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I'm new to writing programs that read or write files and I am totally stuck as to the reason I keep getting a segmentation fault. I feel like it might have to do with one of my file pointers or newly created files, but any help by more experienced eyes would be greatly appreciated!

Another piece of information - while I was trying to debug the program, it seemed to be stuck checking the if statements around line 35 for longer than I would expect, then eventually - segmentation fault.

Here is my complete code below:

    // program to recover deleted JPEGs from memory card

#include <stdio.h>
#include <stdlib.h>

int main(int argc, char *argv[])
{
    // ensure proper usage
    if (argc != 2)
    {
        fprintf(stderr, "Usage: recover inputFile\n");
        return 1;
    }
    // remember filename
    char *infile = argv[1];

    // open input file
    FILE *inptr = fopen(infile, "r");
    if (inptr == NULL)
    {
        fprintf(stderr, "Could not open %s.\n", infile);
        return 2;
    }

// read raw input file
    int buffer[512];
    int counter = 0;
    char filename[8];
    FILE* img;

    // repeat until EOF
    while (fread (&buffer, 1, 512, inptr) == 512)
    {
        //fread (&buffer, 1, 512, inptr);  // this might be redundant (while statement)
    // check for start of JPEG
        if (buffer[0] == 0xff &&
            buffer[1] == 0xd8 &&
            buffer[2] == 0xff &&
            (buffer[3] & 0xf0) == 0xe0)
        {
            if (counter > 0) // if this is not the first jpeg found, we need to close previous jpeg
            {
                fclose(img);
            }
            // create and open file
            sprintf(filename, "%03i.jpg", counter);
            counter ++; //keep track of current jpeg count

            img = fopen(filename, "w");
            // make sure our pointer wasn't NULL
            if (img == NULL)
            {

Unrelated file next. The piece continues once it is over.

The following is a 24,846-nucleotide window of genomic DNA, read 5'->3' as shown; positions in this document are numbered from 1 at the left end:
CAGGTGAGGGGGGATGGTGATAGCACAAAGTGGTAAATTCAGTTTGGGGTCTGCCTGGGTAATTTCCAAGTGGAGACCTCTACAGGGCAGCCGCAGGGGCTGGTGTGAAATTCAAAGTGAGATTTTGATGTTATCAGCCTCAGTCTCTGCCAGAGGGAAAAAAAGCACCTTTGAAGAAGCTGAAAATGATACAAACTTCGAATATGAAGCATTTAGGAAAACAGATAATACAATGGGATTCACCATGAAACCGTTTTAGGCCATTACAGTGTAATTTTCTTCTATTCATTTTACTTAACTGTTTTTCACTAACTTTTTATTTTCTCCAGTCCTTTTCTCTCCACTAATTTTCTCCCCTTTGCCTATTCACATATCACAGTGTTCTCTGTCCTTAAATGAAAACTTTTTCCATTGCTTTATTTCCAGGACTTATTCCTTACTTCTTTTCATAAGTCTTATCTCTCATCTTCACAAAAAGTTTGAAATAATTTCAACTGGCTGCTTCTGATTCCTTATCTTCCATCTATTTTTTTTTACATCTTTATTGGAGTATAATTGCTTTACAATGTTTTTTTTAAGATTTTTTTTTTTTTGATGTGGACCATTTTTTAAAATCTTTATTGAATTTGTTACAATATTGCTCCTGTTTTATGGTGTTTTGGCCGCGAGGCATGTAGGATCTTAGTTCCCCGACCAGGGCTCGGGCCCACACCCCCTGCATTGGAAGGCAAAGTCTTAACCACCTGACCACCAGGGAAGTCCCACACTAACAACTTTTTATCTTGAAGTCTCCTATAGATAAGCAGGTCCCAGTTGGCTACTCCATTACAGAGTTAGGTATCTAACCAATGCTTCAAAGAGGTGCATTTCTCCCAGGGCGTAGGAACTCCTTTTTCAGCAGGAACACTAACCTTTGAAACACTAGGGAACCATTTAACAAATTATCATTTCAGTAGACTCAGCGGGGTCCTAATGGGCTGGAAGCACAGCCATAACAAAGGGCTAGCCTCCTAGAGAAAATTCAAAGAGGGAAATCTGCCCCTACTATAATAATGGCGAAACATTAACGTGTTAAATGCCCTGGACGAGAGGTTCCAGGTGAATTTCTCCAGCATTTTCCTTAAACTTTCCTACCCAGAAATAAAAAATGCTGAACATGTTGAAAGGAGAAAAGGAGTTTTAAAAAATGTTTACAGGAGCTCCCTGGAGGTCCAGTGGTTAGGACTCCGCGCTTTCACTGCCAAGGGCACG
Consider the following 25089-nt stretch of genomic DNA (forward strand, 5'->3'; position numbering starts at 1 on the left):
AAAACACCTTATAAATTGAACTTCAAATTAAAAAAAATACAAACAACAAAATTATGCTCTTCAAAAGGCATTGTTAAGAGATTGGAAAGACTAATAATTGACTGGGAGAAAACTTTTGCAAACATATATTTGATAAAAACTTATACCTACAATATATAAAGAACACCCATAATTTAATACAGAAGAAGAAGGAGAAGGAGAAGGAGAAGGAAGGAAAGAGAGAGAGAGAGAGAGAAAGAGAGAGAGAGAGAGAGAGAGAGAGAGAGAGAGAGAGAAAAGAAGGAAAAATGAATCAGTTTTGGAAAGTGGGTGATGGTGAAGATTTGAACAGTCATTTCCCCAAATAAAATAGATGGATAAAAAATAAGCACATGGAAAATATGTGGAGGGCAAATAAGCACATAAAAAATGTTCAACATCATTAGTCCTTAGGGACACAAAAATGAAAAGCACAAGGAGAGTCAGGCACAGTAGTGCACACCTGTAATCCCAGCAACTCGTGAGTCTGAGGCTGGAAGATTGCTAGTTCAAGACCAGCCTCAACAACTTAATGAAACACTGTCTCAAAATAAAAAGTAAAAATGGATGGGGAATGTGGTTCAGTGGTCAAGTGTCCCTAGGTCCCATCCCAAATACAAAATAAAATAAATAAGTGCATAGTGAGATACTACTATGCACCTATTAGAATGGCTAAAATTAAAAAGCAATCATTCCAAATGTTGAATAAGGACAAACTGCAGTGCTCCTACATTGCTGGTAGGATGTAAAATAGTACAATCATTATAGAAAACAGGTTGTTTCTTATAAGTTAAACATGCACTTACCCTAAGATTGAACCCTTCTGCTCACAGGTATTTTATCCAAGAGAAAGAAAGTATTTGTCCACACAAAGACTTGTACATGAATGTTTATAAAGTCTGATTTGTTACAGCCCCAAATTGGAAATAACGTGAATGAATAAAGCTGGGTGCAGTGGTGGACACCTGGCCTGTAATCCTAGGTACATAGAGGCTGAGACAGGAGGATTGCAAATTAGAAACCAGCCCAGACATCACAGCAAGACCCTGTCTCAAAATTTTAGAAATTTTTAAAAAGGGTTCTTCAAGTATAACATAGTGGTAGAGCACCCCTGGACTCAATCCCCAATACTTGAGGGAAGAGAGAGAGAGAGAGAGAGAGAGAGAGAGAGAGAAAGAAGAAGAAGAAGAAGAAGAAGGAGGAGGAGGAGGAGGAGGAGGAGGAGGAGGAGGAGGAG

fprintf(stderr, "Could not open %s.\n", filename);
                return 2;
            }
            do
            {
            // Write current buffer to JPEG
            fwrite (&buffer, 512, 1, img);
            fread (&buffer, 1, 512, inptr);
            }
            // making sure to stop at start of new JPEG
            while ((buffer[0] == 0xff &&
                    buffer[1] == 0xd8 &&
                    buffer[2] == 0xff &&
                    (buffer[3] & 0xf0) == 0xe0) == 0);
            // move cursor back one 512 byte block so it can be re-read for if-statement
            fseek (inptr, -512, SEEK_CUR);
        }
    }
    // close remaining open files
    fclose(img);
    fclose(inptr);
}
2

There are a couple of problems in the code. Ordinarily, I'd suggest that you need to identify which line is causing the seg fault, but it looks like you're stalled out on that. In this case, running debug might take too long to step through until you get to the seg fault. Inserting some carefully placed printf statements would help.

However, the seg fault is occuring at the end of the program when the code tries to close the img file. This happens because it is never opened. You could check for this in the code by looking to see if it is NULL. BUT, to do this, you need to initialize the pointer as NULL when it is declared. A file pointer should ALWAYS be set to null or assigned to a file when declared. It should never be declared without being initialized.

Now that your question is answered, here's a hint to the next problem. When you store something in a var of type int, how many bytes are you storing?

If this answers your question, please click on the check mark to accept. Let's keep up on forum mainteance. ;-)

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  • Thank you Cliff for the thoughtful answer - I will try to implement fixes in those problem areas now – aherzfeld Jun 8 '18 at 7:56
  • After implementing the recommended fixes it's working (almost perfectly) - now I just have to figure out how to stop it from creating the last output file (that's coming out as unsupported format) – aherzfeld Jun 8 '18 at 8:14

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